Lawyers, there is no doubt that when we attempt to collect consumer debts, we are all governed by the Fair Debt Collection Practices Act (“FDCPA“). We now have another gruesome reminder in the case of McCollough v Johnson, Rodenburg & Lauinger.
Johnson Rodenburg and Lauinger is a North Dakota law firm accused of trying to collect a $3,800 debt after the statute of limitations had expired. Mr. McCollough obviously had done his homework and learned of his rights under the FDCPA. A law firm previous to JRL had file a lawsuit against McCollough on the very same debt. McCollough had represented himself and had the case dismissed on the basis of the Statute of Limitations.
The debt was sold to another entity who hired JRL to file the lawsuit. This new entity was not truthful with JRL and had misinformed it that a payment was made on the account and thus the statute of limitations had been renewed. JRL filed a second lawsuit on the same debt prompting McCollough to file his FDCPA lawsuit against JRL.
An appellate court has upheld a $311,000 jury award to a McCollough for violating his rights under the FDCPA. The trial court awarded McCollough $1,000 in statutory damages, plus $60,000 in punitive damages and $250,000 for emotional distress.
The judge granted partial summary judgment on the Fair Debt Collection Practices Act claims against JRL, in part because JRL sought to have McCollough admit “facts” that were not true – that he had never disputed the debt, that he made a partial payment in June 2004 and that every statement in JRL’s complaint was true. The requests for admission didn’t include a notation that under Montana Rule of Civil Procedure, the requests would be deemed admitted if McCollough didn’t respond within 30 days.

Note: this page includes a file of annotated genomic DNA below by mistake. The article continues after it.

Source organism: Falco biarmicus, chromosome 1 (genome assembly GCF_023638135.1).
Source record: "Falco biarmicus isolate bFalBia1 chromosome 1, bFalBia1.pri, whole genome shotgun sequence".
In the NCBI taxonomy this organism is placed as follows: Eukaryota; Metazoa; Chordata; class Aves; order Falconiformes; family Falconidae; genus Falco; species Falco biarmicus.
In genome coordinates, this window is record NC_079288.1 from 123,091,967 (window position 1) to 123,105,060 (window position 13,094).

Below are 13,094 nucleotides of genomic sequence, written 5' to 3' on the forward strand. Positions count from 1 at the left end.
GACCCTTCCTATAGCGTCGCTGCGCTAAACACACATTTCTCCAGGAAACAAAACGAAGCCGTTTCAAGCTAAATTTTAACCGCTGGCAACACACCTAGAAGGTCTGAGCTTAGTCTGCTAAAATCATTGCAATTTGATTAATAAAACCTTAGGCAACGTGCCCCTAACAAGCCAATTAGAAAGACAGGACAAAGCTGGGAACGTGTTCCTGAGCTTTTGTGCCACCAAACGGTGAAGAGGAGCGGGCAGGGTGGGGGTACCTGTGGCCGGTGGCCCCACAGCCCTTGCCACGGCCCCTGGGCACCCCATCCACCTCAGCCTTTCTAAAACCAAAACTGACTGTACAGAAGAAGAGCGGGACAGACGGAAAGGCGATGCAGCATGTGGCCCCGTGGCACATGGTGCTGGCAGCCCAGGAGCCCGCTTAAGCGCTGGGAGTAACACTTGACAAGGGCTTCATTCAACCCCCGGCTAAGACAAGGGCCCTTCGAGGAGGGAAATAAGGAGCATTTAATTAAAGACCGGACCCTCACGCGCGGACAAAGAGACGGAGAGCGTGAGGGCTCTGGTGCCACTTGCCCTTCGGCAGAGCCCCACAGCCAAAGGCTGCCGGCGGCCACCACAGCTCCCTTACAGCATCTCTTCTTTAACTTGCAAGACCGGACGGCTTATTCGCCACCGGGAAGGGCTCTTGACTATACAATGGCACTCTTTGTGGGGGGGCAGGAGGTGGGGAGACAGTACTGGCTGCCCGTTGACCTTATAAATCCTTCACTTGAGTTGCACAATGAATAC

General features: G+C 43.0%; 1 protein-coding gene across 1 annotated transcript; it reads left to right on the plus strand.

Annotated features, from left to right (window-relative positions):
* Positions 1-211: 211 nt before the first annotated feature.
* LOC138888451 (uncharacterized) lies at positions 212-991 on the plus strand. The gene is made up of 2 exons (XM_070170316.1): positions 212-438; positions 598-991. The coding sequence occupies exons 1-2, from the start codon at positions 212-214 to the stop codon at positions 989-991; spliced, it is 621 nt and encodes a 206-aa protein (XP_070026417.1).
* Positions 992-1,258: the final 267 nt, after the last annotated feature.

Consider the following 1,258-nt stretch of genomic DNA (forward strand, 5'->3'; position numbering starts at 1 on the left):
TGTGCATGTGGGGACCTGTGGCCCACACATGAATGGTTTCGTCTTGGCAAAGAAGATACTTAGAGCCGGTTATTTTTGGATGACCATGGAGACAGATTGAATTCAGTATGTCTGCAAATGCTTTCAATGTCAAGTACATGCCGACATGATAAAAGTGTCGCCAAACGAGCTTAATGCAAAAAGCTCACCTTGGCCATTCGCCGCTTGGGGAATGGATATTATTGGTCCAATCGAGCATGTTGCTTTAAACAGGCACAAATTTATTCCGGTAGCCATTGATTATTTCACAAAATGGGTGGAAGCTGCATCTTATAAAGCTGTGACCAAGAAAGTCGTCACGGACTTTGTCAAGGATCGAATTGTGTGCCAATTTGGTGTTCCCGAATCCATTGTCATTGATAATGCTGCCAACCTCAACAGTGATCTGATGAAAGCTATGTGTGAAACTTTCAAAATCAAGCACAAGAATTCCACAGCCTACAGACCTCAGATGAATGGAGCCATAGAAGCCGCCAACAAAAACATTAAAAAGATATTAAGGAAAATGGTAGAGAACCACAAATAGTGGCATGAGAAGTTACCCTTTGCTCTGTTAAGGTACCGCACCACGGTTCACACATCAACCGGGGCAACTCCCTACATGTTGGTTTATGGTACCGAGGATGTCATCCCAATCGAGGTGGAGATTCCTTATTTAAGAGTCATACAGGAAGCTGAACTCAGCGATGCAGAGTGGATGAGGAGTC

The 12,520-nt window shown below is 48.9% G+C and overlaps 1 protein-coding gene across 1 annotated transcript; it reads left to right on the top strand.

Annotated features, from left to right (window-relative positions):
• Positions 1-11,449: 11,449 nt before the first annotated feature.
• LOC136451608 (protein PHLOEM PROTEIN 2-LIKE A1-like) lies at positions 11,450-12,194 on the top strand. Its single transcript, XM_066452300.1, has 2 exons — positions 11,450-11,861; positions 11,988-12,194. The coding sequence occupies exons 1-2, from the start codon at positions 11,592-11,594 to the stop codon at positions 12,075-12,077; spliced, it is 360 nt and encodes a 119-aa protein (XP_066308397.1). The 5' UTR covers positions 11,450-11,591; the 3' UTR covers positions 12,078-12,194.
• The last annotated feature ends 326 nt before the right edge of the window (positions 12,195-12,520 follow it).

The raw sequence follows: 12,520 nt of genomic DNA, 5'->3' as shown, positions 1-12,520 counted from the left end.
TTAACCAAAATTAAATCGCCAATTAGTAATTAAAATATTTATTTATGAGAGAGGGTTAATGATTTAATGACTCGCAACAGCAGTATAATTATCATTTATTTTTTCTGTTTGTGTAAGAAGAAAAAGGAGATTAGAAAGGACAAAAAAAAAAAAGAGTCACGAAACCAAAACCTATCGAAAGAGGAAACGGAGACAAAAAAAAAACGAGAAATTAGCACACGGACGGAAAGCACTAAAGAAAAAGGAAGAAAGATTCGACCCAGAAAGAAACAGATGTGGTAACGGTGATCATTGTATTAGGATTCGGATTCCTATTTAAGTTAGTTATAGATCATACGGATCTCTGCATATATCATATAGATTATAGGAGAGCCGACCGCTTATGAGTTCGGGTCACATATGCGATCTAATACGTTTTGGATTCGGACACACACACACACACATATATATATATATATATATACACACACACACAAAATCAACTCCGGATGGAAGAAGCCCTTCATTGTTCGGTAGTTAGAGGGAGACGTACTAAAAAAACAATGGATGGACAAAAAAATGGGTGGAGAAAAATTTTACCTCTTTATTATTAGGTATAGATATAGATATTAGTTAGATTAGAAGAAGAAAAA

Moral of the Story to my fellow collection attorneys – When you accept a claim, you have to look at it. You cannot blindly file a lawsuit on it without challenging every number that comprises the claim. Frequently, clients send me claims to pursue that include interest that they are not entitled to. I always call a client who is suing for interest to find out the legal basis for interest. I obtain documentary support for a claim including invoices, statements and copies of checks. I hate to throw salt into the wound of JRL, but I never accept old credit card debt for collection. It is just too risky and this is a case in point.
Nitzkin and Associates has been collecting debts for over 20 years. We represent businesses and frequently consult with other lawyers to collect “uncollectible debts.” If you have a claim or judgment that you need collected, contact Attorney Gary Nitzkin by email at email@example.com or call toll free (888) 293-2882. For more information about Nitzkin and Associates, Debt Collection Attorneys, visit our website at www.creditor-law.com.